After writing a few reviews on popular series, I decided to take a turn into the pile of stories that most people don’t know about. There are hundreds of young adult novels out there, both fantasy and sci-fi, that never make the New York Times Best Seller List, but they are gems all the same.
So, buckle up as I dive into my little weekly read and take on a book called Whisper, by Lynette Noni.
And surprise–this review does have spoilers, but I’ll let you know exactly when they are about to come so you can go read the book and then come back. I’ll give a taste and overview of the book as a whole before I jump–face first into spoiler land.
Whisper has been one of my favorite sci fi reads since I picked it up from the bookstore at thirteen years old and disappeared for about four hours to read the entire thing in one sitting. Since then, I have read it several times. There are specific scenes that are just so well written that I have mimicked the adjectives and style and incorporated it into my own writing.
When I picked up the book again, I finally noticed that the review at the bottom of its cover was written by Sarah J. Maas. It seems that Mrs. Maas and I have a similar reading taste.
But anyway–Whisper is as much a thriller as it is a story of finding yourself, even when facing your horrors, your power is terrifying.
Subject 684 or “Jane Doe” as they call her, hasn’t spoken, hasn’t made a single peep in over two years. We don’t even know her real name. Every day, for two years, she has gone through the same schedule, with the same people, with the same tests. She sits in therapy in complete silence. She doesn’t even give the satisfaction of watching her squirm in discomfort.
So, as a final attempt to get her to just say something, they give her thirty days to corporate or face the unknown consequences. Jane can only assume that it means they’ll kill her.
And after two years, it’s almost a relief.
One month. She just had to corporate for a month and then, she’d finally be free from the guilt and fear and power that ate her away every day.
But, as her schedule changes, she meets Landon Ward, who, to her surprise, is kind. His office is in a freaking library. Yes, a library, and if that’s not kind enough, he gives her a nickname: “Chip.”
As you know, I fall for these characters really quickly, so, here we are…
Jane is having trouble maintaining her composure as the days go on, as she starts to open up without as much as making a sound, as the treatments become more brutal because she doesn’t have much time left. 30 days shouldn’t be so hard, should it?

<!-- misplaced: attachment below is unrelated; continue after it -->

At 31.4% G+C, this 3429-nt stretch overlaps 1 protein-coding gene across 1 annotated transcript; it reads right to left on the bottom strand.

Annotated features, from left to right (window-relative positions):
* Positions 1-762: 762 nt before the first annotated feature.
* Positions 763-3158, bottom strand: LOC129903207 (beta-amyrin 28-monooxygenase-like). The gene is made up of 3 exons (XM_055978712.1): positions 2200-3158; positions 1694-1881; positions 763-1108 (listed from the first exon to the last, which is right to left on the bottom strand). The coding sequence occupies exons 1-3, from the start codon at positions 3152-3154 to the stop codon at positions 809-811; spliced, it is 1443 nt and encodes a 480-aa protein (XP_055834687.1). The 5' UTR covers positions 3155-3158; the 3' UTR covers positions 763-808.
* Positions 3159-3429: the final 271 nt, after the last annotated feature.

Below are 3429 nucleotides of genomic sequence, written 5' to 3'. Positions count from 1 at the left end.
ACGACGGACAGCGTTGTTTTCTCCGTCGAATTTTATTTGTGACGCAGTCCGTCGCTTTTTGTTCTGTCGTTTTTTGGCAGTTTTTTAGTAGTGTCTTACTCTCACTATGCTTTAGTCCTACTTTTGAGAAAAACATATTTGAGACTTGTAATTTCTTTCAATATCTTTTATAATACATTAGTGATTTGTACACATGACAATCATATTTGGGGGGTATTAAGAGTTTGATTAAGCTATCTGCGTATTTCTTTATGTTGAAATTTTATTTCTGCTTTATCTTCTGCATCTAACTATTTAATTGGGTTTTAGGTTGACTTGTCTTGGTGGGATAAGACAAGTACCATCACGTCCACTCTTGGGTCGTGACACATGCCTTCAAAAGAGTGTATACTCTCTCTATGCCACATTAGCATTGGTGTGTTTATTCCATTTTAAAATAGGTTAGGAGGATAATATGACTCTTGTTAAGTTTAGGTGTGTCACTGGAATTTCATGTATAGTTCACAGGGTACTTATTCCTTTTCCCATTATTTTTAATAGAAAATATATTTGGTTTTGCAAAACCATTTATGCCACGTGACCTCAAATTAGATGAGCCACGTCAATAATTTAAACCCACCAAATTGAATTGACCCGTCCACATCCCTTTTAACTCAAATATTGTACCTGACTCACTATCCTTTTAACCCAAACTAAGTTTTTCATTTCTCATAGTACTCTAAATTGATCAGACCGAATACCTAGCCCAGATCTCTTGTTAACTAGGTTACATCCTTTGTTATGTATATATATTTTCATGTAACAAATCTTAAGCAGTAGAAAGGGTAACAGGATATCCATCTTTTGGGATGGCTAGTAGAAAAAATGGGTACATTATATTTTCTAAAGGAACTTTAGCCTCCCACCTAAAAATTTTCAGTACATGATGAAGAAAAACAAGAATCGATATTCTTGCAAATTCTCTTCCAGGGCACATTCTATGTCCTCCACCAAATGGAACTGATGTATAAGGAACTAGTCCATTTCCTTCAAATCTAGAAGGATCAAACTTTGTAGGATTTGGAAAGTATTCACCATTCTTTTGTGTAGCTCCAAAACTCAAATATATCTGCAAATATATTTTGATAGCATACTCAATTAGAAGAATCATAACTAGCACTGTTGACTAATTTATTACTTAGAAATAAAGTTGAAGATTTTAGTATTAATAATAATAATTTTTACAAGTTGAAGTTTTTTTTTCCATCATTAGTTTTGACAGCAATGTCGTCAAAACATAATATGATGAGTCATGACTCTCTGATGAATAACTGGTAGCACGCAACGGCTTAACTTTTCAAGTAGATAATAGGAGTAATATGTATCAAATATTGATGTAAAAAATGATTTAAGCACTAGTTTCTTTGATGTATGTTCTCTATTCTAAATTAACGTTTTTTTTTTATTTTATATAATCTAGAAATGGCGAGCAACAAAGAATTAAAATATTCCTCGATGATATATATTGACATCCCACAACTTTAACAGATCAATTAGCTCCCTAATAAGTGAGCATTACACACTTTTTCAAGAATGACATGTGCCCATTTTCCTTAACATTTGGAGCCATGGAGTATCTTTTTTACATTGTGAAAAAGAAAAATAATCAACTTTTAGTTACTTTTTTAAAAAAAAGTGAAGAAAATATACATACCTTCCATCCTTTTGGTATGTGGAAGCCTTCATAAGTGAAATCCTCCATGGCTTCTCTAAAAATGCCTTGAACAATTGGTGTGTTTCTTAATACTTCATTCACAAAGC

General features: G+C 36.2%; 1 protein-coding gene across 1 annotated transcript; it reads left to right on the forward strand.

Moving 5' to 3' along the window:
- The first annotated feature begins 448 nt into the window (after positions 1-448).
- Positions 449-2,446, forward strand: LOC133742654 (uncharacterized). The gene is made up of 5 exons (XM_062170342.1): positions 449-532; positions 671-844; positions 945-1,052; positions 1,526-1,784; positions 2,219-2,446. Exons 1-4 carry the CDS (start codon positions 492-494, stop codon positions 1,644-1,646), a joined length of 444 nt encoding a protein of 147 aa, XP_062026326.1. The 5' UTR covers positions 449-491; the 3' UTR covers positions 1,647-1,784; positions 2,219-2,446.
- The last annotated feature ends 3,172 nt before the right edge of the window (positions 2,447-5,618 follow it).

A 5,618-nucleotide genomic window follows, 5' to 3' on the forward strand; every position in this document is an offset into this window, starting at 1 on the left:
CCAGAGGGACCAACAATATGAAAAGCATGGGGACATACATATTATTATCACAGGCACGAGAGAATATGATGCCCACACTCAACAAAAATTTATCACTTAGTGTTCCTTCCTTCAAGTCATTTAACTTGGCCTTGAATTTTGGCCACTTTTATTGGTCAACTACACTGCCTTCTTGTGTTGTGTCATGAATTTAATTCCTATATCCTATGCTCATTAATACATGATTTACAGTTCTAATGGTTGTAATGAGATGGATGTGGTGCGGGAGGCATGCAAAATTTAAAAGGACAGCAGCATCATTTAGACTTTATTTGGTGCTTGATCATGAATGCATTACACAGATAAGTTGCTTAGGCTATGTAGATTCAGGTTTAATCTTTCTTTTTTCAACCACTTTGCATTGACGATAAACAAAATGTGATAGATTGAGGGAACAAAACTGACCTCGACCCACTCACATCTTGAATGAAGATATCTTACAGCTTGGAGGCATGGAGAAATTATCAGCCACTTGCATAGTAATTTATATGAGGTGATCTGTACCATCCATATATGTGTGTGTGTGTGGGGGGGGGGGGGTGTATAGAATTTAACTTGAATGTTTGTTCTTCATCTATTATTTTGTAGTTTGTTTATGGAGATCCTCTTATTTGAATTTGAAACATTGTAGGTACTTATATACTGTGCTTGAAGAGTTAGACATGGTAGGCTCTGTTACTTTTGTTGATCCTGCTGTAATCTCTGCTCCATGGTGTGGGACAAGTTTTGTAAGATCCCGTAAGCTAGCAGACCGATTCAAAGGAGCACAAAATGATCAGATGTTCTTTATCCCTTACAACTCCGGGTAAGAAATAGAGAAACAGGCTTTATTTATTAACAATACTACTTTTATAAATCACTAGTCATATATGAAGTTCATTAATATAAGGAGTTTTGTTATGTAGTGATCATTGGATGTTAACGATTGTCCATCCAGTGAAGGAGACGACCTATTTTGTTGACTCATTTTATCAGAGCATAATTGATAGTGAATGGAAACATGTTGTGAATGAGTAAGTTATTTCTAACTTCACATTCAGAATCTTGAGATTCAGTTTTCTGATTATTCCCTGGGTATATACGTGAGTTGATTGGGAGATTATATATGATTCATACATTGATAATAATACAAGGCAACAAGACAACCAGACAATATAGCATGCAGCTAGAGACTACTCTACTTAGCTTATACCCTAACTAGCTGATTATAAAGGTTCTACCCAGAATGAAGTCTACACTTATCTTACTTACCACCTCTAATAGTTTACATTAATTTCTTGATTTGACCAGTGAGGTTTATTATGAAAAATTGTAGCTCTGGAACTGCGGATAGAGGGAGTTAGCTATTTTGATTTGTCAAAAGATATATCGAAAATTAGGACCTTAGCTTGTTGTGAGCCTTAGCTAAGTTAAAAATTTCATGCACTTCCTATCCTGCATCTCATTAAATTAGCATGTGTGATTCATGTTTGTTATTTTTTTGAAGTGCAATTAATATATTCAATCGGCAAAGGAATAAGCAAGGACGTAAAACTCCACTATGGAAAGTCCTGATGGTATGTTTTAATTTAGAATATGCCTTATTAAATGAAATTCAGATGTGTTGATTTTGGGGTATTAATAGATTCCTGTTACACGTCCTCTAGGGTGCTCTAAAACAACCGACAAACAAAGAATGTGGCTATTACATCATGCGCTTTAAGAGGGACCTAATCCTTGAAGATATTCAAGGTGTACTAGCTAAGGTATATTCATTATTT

Now, this is where I dive head first into spoilers, so, if you don’t want spoilers, go pick up the book and read it!
…are they gone?
Okay–let’s talk about Vanik; yes, electric shock experimental guy who has performed shock therapy on Subject 684, who, in the end, almost drains her dry of blood to keep her weak and unable to use her power while simultaneously trying to drill into her head to get brain tissue while she is awake, Vanik.
Yeah. We don’t like him.
Subject 684, Alyssa, has an amazing power, where everything she says becomes reality. She is what they called a Creator. If she says for a dragon to appear, it will. If she wants wings, she just has to say so. Cool power, right? The issue is that everything she says becomes reality, even if she gets angry and wishes someone ill will.
Alyssa checked herself into that government facility two and a half years ago, after a fight with her parents, after she wished them to be dead and found their bodies on her kitchen floor.
Vanik, this weirdo with an obsession, one that he needs to get checked out by a psychiatrist, then claims that Alyssa couldn’t have killed her parents because her power is to create, not destroy.
Surprise, Alyssa! The guilt that kept you in that God awful place for two years was for freaking nothing.
Those with these different abilities are called Speakers. There are those with the power to make things vanish or become invisible. They’re called Vanishers. Then, there are Destroyers, those who can rewrite what other Speakers say and use it to their advantage, as long as it’s within the Speaker’s power.
Here’s an example–if a Speaker says for someone to get a paper cut, a Destroyer can take that Speaker’s power and enhance it, change it, destroy their original words and statement into what the Destroyer wants. That single paper cut could turn into a slit throat.
Yeah…fun times. Good thing the one Destroyer that we meet is a part of the good guys, I think. He helps Alyssa get out of that horrible place, after they train her until her knees buckle and torture her, among many others. His power allows her to be suppressed, so when they meet for the first time, she has to listen instead of running away.
This Destroyer’s name is Kael, and he is the classic, tall dark-haired young adult antihero that you fall for almost instantly. I sat there for a moment, after meeting him half way through the book before I almost tossed it into the air. Now, we have Ward and Kael, two attractive love interests that seem to balance and protect Alyssa in two unique wonderful ways.
Gosh darn it Lynette Noni, I have two more fictional crushes to add to my plate. Thank you so much.
The action packed ending had me at the end of my seat. There’s been a few times that I have sat there and opened the book just to read those last few chapters. They are wonderfully written and descriptive. The characters in this book are well rounded and unique in their own ways.
I love this book.
So excuse me while I finish writing this review to go and read it once again.
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